Sunday, December 25, 2016

Book Review - "In the Company of the Courtesan" by Sarah Dunant

After reading Blood & Beauty: The Borgias, I always wanted to read another novel by Sarah Dunant. At some Goodreads friends’ nudge, I decided to pick this one up.

Throughout the first three-quarters of the book I was more emotionally twined with the character of the dwarf Bucino than I would care to admit. The fact that he is also the first-person narrator is supposed to give immediacy and sense of reality to the scenes and things happening to him, but I must confess that I consciously and stubbornly clung to my skepticism. However, by the time I reached the denouement, I was obviously already too invested in him to be able to detach myself from his pain and anguish, or hold back my tears. That Dunant is a brilliant writer needs no further proof.

The plot would seem simple enough but nonetheless enthralling: a famed courtesan Fiammetta and her dwarf Bucino must escape the carnage of Rome’s invasion by foreign powers and are forced to find their footing again in prospering Venice, where they meet their friends and foes. With their loss of a precious jewel, we are led down a path of intrigue behind a veil of fog when Fiammetta’s healer and friend – a blind hunchback called La Draga – starts to snatch our attention. From that point on, I was loath to put the book down. The ending didn’t surprise as much as it saddened me.

Apart from being a skillful storyteller, the author is also adept at painting a vivid picture of 16th century urban Venice. In true historical fiction form, real historical characters abound in the novel to enhance the sense of place and time: painter Tiziano Vecellio (or Titian), engraver Marcantonio Raimondi, writer Pietro Aretino, painter Giulio Romano, and healer Elena Crusichi (fictionalized as La Draga).

I’m giving this novel 3.7 stars. [Warning: the language may be a bit raunchy for some readers’ taste.]

Wednesday, December 21, 2016

Book Review - "The Art of War" by Sun Tzu

I read the Chinese version with English translation. I was most impressed with this observation: that winning every war is not the best scenario; the most ideal scenario is where one manages to repel an enemy without fighting. The other theory I found convincing is that a shrewd fighter would choose his men wisely and would know how to ride the prevailing situation. Most of the contents would seem to be practical common sense.

The keynote of the first chapter ~ all warfare is based on deception ~ seems to tally with the last chapter, which is about the use of spies.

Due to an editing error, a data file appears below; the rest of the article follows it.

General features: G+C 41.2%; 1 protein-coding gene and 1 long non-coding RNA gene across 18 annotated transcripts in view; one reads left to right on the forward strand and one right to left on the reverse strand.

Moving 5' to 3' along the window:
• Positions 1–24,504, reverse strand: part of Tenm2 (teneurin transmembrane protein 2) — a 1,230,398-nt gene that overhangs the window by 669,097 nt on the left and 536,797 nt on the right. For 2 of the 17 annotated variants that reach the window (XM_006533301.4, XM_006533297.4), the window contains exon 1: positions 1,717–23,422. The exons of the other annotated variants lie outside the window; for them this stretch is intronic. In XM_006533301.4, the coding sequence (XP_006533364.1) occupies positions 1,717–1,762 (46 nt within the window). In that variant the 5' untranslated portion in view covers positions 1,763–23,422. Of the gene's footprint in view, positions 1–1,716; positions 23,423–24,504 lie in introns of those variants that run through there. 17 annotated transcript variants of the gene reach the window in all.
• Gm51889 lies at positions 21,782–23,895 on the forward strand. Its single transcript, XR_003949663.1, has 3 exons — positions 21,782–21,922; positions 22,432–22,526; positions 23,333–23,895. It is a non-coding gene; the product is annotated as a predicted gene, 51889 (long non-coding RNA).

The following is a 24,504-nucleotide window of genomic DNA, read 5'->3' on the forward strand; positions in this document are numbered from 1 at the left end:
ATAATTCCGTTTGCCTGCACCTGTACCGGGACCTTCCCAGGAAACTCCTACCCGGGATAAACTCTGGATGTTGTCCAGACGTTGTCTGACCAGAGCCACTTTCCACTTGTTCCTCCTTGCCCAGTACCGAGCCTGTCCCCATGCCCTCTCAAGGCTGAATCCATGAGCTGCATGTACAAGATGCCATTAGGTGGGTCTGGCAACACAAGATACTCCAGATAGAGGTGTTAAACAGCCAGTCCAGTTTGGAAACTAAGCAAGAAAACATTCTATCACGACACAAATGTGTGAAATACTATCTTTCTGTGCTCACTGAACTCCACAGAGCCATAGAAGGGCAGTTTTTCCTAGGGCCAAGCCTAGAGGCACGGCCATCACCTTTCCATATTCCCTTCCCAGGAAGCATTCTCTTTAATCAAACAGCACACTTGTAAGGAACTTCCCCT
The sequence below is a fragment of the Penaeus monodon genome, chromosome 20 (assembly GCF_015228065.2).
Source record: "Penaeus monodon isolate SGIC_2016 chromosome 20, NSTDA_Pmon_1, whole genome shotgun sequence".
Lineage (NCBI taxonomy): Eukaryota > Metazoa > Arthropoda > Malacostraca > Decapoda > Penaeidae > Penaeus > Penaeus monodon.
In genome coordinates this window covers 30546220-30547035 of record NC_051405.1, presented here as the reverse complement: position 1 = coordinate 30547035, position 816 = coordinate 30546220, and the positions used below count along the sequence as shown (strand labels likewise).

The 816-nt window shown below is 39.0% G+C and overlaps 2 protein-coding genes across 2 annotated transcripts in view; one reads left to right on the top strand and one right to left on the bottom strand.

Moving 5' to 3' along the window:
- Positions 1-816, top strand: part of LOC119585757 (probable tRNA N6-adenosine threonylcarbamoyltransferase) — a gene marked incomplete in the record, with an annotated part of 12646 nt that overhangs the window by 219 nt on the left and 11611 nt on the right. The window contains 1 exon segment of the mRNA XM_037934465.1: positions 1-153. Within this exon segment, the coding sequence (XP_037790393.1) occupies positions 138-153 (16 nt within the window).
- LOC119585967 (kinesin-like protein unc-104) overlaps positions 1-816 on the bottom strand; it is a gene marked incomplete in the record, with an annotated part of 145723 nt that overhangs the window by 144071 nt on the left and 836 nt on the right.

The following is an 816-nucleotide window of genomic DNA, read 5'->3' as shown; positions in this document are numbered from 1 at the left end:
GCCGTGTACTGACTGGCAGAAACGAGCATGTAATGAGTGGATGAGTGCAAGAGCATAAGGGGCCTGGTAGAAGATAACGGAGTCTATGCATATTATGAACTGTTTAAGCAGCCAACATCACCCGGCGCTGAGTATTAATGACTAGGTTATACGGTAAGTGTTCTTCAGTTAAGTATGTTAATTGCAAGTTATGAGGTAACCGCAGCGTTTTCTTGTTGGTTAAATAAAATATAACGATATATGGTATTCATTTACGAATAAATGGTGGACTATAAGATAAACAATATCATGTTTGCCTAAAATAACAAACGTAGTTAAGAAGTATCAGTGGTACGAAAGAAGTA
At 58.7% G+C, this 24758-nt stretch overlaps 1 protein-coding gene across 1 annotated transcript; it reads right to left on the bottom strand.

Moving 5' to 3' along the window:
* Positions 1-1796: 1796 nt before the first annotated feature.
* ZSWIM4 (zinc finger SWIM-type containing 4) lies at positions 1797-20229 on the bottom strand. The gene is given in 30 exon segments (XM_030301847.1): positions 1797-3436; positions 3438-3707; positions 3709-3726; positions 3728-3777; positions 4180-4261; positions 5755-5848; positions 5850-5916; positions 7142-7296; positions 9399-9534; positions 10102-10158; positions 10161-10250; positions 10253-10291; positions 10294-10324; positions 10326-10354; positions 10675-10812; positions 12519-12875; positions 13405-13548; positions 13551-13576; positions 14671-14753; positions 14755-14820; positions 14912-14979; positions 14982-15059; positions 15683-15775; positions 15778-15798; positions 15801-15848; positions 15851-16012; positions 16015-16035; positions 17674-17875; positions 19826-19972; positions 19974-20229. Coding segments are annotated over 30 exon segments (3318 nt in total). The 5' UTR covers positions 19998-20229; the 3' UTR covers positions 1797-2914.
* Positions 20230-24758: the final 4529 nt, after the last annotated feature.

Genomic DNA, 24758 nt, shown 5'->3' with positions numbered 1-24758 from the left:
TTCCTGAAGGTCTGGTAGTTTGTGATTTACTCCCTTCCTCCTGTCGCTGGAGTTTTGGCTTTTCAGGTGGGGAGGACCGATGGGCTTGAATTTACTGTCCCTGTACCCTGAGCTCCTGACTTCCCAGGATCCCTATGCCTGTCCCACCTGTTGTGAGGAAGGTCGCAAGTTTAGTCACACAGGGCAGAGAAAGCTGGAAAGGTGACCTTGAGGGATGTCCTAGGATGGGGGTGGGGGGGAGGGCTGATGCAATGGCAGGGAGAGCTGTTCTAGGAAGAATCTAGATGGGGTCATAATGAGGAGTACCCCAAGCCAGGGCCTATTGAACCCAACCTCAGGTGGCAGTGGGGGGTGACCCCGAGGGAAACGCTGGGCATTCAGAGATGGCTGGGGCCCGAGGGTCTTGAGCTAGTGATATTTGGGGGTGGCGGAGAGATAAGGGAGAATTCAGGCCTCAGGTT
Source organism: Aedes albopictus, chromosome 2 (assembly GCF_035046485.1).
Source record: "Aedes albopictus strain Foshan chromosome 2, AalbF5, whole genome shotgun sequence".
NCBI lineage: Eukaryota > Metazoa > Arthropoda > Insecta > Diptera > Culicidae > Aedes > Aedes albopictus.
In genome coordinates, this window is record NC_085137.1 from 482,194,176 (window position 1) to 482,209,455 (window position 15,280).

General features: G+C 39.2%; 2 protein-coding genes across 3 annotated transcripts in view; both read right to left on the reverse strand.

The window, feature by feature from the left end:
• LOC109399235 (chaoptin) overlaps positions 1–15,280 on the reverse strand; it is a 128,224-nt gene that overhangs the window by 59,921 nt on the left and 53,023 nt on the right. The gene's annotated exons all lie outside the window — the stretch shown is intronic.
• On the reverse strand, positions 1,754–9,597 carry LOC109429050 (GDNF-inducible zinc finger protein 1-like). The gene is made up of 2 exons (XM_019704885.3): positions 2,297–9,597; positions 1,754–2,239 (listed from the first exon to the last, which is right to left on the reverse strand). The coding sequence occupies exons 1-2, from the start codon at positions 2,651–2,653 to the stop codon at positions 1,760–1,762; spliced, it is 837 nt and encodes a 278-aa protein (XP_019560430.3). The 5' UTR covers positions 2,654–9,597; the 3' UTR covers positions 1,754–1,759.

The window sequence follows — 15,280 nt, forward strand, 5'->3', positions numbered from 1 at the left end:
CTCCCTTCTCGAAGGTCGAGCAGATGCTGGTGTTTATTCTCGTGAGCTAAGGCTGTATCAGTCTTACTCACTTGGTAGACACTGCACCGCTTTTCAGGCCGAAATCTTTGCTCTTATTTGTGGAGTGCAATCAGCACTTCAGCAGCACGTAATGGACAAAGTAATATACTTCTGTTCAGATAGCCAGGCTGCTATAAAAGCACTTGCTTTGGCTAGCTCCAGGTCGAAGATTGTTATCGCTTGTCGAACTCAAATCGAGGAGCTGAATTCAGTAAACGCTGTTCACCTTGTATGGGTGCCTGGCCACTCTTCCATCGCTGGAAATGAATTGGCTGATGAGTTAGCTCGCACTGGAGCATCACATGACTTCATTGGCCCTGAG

Friday, December 16, 2016

Book Review - "The Peach Blossom Fan" by Kong Shangren (桃花扇 - 孔尚任)

I read the English version of this famous classical Chinese play set in the late Ming/early Qing dynasty. The translators did a superb job, considering the difficult classical Chinese language and the numerous historical allusions, which are not easy to grasp even for the average Chinese person.

The story is about a late Ming courtesan's struggles to stay loyal to her true love despite villainous attempts by self serving power mongers to tear the lovers apart. It reflects on the stark contrast between the courtesan's strong-willed patriotism and the traitorous deeds of an avaricious and corrupt clique at the Southern Ming court, whose total lack of morals and internecine feud ultimately led to the demise of the Southern Ming Pretender's reign.

I loved the historical background of the play, as well as the poetic renderings of much of the dialogues, which add to the poignancy of the story. I kept referring to the original Chinese edition to check out the beautiful poetry.

Overall, it was a 5 star read.

Friday, December 9, 2016

Book Review - "The Book and the Sword" (書劍恩仇錄) by Jin Yong (金庸)

I had read this in Chinese in my childhood, along with other Jin Yong martial arts novels. The image of the virtuous hero Chen Jialuo stuck in my mind.

Update (Sept. 14, 2016) - I'm reading the English version.

Update (October 8, 2016) - After flipping through a few pages of the English version, I became frustrated as I couldn't recognize the names of the characters due to the "pinyin" romanization (my recollection is in Cantonese). Otherwise, the translation is well done. I'm going to re-read the Chinese version.

Update (December 6, 2016) ~ I've finished rereading the Chinese version of the novel. Almost half a century after my first read, I still found this novel magical! The author skillfully weaves together three main storylines: that of the resistance movement against the Qing rulers by a powerful clique called the Red Flower Society; that of the enigmatic birth secret of Qianlong Emperor who, as it turns out, is related to the protagonist Chen Jialuo, the head of the Red Flower Society; and that of the Xinjiang Uighur tribe's loss and recovery of their sacred scriptures. A convoluted love quadrangle forms between the protagonist, Qianlong and two Uighur sisters. Apart from these key storylines, there are several sub stories about some of the Red Flower Society's members, who are all veteran martial arts experts. The central theme is about honor and integrity of the individual, and loyalty and comradeship of the brotherhood.

For me, this was unquestionably a 5 star historical fantasy read.